WALLA WALLA — Two Garrison Middle School students took home top honors during a youth science fair put on by Whitman College last weekend.
Macy Quinn-Sears, a seventh-grader in Luke Hamada’s science class, won the overall grand prize for her investigation to determine which hairspray would best power a home-made potato launcher. Quinn-Sears won an iPad mini with cover, standing out among the 18 students who participated in this year’s event.
The science fair was open to middle and high school students in the region, and is the second year in a row Whitman has hosted the event.
Created last year to attract middle school entries, this year the contest was open to high school students as well, although just one high school student participated, said Whitman Science Outreach Coordinator Mary Burt.
Paige Gardner, another Garrison seventh-grader in Hamada’s class, received one of two first-place prizes.
Hannah Rickords, seventh-grader in Darin Durand’s science class at Sager Middle School in College Place, took the other first-place award.
Gardner and Rickords each won a microscope and life science kit.
Gardner won for a project that measured the pH levels of different types of soda to make connections between drinking pop and heart/GERD problems.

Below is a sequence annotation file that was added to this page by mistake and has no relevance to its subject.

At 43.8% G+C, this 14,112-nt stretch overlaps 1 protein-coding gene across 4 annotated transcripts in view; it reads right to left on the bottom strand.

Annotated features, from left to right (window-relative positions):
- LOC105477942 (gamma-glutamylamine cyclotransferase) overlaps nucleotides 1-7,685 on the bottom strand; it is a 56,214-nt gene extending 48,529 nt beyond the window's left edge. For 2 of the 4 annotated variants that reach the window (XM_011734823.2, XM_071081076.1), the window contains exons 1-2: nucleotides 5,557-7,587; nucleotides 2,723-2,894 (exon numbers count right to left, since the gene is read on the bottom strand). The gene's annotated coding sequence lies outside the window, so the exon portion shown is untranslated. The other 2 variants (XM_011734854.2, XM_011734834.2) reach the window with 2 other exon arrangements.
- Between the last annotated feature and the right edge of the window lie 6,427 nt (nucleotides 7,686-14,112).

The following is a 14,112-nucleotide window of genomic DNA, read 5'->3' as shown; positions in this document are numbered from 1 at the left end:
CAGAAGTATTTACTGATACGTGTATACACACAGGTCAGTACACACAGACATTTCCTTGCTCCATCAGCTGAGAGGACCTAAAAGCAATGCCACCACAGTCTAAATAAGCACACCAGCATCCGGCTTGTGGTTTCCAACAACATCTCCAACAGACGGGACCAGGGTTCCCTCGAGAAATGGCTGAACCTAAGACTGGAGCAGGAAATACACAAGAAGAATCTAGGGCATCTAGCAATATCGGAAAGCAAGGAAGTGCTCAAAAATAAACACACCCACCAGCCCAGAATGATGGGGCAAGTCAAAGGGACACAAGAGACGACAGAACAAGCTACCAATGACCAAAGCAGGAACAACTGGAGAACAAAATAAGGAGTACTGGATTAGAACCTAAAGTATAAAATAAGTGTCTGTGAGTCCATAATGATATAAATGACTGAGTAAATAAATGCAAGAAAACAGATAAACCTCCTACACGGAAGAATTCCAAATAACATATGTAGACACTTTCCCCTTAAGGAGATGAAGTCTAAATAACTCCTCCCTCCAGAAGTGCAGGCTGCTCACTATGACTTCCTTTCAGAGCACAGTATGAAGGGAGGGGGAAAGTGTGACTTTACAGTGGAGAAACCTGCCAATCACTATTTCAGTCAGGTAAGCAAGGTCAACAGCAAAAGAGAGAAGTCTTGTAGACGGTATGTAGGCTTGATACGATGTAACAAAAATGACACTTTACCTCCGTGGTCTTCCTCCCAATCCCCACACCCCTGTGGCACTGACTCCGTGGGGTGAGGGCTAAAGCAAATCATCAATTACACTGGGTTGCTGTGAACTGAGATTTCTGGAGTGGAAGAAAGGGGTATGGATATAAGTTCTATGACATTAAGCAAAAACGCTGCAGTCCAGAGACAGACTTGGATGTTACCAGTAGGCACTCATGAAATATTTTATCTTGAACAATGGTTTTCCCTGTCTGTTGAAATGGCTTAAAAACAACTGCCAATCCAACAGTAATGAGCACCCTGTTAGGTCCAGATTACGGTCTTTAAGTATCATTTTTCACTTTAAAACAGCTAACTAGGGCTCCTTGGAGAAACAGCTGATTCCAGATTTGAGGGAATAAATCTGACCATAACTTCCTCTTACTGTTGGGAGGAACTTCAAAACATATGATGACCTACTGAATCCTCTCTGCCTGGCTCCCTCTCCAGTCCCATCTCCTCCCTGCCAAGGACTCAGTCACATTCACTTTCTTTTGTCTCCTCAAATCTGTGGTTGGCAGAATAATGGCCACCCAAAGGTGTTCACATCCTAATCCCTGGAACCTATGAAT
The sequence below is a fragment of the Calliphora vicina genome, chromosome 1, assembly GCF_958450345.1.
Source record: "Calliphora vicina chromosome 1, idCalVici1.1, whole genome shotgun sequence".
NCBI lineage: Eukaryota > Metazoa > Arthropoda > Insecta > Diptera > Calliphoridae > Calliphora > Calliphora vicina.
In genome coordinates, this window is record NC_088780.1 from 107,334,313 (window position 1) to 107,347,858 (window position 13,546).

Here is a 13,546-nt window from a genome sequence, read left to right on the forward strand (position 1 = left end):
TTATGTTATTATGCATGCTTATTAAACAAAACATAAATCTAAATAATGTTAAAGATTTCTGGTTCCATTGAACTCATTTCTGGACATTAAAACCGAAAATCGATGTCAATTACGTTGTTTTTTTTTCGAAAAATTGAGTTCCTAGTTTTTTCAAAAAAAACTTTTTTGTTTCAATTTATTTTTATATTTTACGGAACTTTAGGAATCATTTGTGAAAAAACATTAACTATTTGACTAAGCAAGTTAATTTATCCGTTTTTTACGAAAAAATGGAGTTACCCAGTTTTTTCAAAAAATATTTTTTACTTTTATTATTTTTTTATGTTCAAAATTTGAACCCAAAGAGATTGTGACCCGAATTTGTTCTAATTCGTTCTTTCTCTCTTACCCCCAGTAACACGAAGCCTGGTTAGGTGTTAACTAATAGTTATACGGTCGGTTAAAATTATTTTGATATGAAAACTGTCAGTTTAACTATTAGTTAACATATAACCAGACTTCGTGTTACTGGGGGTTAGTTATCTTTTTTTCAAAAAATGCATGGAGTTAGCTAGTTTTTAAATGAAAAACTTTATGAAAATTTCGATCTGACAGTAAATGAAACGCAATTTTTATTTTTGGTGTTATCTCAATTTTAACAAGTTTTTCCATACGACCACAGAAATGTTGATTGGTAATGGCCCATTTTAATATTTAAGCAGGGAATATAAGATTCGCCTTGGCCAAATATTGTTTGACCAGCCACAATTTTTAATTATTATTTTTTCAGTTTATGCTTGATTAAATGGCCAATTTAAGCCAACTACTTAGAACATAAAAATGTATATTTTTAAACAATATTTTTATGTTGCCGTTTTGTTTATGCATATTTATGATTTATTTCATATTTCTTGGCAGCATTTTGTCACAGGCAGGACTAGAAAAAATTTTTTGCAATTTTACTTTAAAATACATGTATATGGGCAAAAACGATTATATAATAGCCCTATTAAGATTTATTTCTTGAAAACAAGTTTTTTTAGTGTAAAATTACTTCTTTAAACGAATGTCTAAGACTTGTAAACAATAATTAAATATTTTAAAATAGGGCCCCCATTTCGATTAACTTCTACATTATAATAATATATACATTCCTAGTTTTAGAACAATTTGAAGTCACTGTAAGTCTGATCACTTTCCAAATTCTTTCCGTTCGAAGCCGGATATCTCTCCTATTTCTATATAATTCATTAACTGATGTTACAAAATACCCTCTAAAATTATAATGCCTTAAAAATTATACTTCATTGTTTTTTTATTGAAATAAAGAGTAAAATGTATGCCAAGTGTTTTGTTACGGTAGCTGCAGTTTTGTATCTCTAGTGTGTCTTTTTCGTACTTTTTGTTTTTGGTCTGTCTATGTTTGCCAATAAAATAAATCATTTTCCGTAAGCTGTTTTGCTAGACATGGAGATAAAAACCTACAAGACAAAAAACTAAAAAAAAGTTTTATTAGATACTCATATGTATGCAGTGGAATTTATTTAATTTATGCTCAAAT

Rickords won for “Rodents and Rhythm,” an investigation as to whether different types of music — specifically, classical or rock — affected mice as they attempted to complete a maze.
The results showed that classical music allowed mice to complete the maze much faster with the mice happier and more peaceful. The ones exposed to rock music were huddled and appeared fearful.
Four students also won gift cards to the Whitman College bookstore for earning second and third places.
Paul Wallace, an eighth-grader at Pioneer Middle School, took second place for a project investigating slime molds and how they can travel through mazes to search for food.
Zach Brown, a sixth-grader at Meadow Brook Intermediate School in College Place, won the other second-place award for “Which Brand of Bread Molds Fastest?” Brown compared the spoilage rates between store-bought brands with preservatives and bakery breads without preservatives.
Also winning prizes were Campbell Schulke, a seventh-grader at Garrison, for investigating different glucose testing sites. Hector Diaz, a sixth-grader at Meadow Brook, also won for investigating how well different household items cleaned dirty pennies.
Durand, science teacher at Sager, won the prize for the teacher with the most science fair participants. He won a gift card to Educational Innovations, a company that supplies science materials.
All participants received a certificate of participation signed by Whitman College President George Bridges and got to choose a smaller prize donated by Whitman’s biology and chemistry departments.
The Whitman College science fair was made possible in part by a grant from the George T. Welch Trust. Burt said the college hopes to make the science fair available to area students again next year.
Maria P. Gonzalez can be reached at email@example.com or 526-8317.